CNN's Political Ticker reports that with Ted Kennedy apparently unavailable for a Senate vote tomorrow, Harry Reid is trying to line up one more Republican to vote for the Democrat spending bill. The concern is that without Kennedy, the bill has only the minimum number of votes required to pass: 60. And the three GOP supporters had made clear that their support was conditional on there being 61 votes -- so none could be described as the decisive vote that passed the package.
According to Roll Call (subscription required), Reid has a backup plan in case he can't get another Republican:
One senior Senate Democratic source said Reid was exploring the idea of having Kennedy’s absent vote in favor of the bill paired with a Republican who would otherwise vote against the bill. Though paired votes are not counted in the total, they do remain a part of the Congressional record, which could give the GOP centrists a way to prove they were not the decisive vote on the bill.
Specter is regarded as the most vulnerable to political attacks for his support of the stimulus measure because he is planning to run for re-election in 2010 and could face a primary challenge from the right.
'Vote pairing' is not unusual in cases where a Senator can't make a vote. He or she finds a Senator on the opposite side of the issue who also could not make the vote. The two agree to 'pair' their missed votes - to demonstrate that they in fact, cancelled out. So if Kennedy is ultimately unable to vote, he would try to identify a Republican opponent of the bill to enter into a 'pair.'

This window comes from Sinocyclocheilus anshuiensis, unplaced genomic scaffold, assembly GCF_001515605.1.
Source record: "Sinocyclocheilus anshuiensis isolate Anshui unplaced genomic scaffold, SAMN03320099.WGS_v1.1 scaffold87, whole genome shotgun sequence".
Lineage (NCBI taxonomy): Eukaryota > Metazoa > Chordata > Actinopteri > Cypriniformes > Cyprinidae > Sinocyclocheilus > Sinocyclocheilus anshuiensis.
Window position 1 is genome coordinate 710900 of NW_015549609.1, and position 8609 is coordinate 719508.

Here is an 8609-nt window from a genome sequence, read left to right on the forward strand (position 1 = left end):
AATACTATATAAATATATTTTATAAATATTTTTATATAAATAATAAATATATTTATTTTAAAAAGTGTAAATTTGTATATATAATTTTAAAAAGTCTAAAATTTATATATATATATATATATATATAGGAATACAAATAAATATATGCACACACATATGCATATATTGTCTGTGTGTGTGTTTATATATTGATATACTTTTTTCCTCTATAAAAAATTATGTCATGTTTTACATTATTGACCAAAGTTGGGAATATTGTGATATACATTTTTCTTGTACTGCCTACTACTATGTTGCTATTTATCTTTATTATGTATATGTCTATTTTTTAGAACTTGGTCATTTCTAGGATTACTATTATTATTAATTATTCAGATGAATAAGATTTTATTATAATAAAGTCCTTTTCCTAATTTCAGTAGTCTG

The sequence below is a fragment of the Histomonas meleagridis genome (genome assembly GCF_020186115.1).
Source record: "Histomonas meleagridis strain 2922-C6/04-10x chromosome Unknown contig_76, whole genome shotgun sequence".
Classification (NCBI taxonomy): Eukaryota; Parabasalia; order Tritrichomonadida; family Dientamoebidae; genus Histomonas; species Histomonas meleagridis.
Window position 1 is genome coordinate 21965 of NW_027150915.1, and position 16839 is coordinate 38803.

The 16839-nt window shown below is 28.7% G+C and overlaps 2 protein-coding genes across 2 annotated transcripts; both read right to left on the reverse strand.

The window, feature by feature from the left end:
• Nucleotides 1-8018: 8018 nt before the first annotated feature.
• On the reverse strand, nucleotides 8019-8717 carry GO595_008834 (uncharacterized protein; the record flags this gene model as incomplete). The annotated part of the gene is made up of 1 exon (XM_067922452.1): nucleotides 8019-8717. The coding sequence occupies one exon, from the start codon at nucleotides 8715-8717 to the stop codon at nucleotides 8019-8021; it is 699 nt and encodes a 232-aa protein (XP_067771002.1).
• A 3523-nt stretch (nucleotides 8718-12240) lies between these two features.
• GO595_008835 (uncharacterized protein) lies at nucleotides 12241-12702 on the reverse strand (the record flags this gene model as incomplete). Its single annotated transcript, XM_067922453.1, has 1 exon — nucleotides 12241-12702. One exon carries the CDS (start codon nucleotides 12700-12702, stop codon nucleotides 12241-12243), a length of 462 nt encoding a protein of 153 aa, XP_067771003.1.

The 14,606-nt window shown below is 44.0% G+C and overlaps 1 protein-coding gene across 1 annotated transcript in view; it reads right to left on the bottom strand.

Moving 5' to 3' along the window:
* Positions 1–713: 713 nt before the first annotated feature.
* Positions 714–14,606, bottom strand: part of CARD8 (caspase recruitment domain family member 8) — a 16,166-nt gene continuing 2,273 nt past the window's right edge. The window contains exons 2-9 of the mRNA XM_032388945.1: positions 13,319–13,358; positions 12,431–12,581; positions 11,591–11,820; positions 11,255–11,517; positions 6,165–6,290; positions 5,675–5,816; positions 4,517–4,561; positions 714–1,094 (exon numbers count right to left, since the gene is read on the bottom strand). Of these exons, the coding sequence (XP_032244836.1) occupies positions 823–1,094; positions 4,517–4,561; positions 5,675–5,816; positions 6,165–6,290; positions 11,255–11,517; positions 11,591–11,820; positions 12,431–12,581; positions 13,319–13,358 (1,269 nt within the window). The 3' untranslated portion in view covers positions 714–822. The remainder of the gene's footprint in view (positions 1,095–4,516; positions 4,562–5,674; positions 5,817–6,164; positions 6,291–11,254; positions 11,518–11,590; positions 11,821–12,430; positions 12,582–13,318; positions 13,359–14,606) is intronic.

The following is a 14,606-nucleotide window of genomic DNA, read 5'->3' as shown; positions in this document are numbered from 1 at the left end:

There are a few problems with this idea. First, what opponent of the bill would agree? Even if a Republican is for some reason unable to vote, few would give Reid this breathing room. Second, even if a pair is agreed upon, would you want to explain it to Pennsylvania voters if you were Arlen Specter? I doubt the claim will get very far.
And third, going forward with 60 votes doesn't just hang Specter, Collins, and Snowe out to dry, it does the same for every red and purple state Democrat. Michael Bennett, Kent Conrad, Blanche Lincoln, Claire McCaskill, Ben Nelson, Mark Pryor, Jon Tester, Jim Webb -- you can go down the list of Democrats in less-than-safe seats, who might be nervous about being described as 'the decisive vote' for the plan. Expect Reid to run into trouble if Kennedy is unavailable and he can't get another Republican to cross over.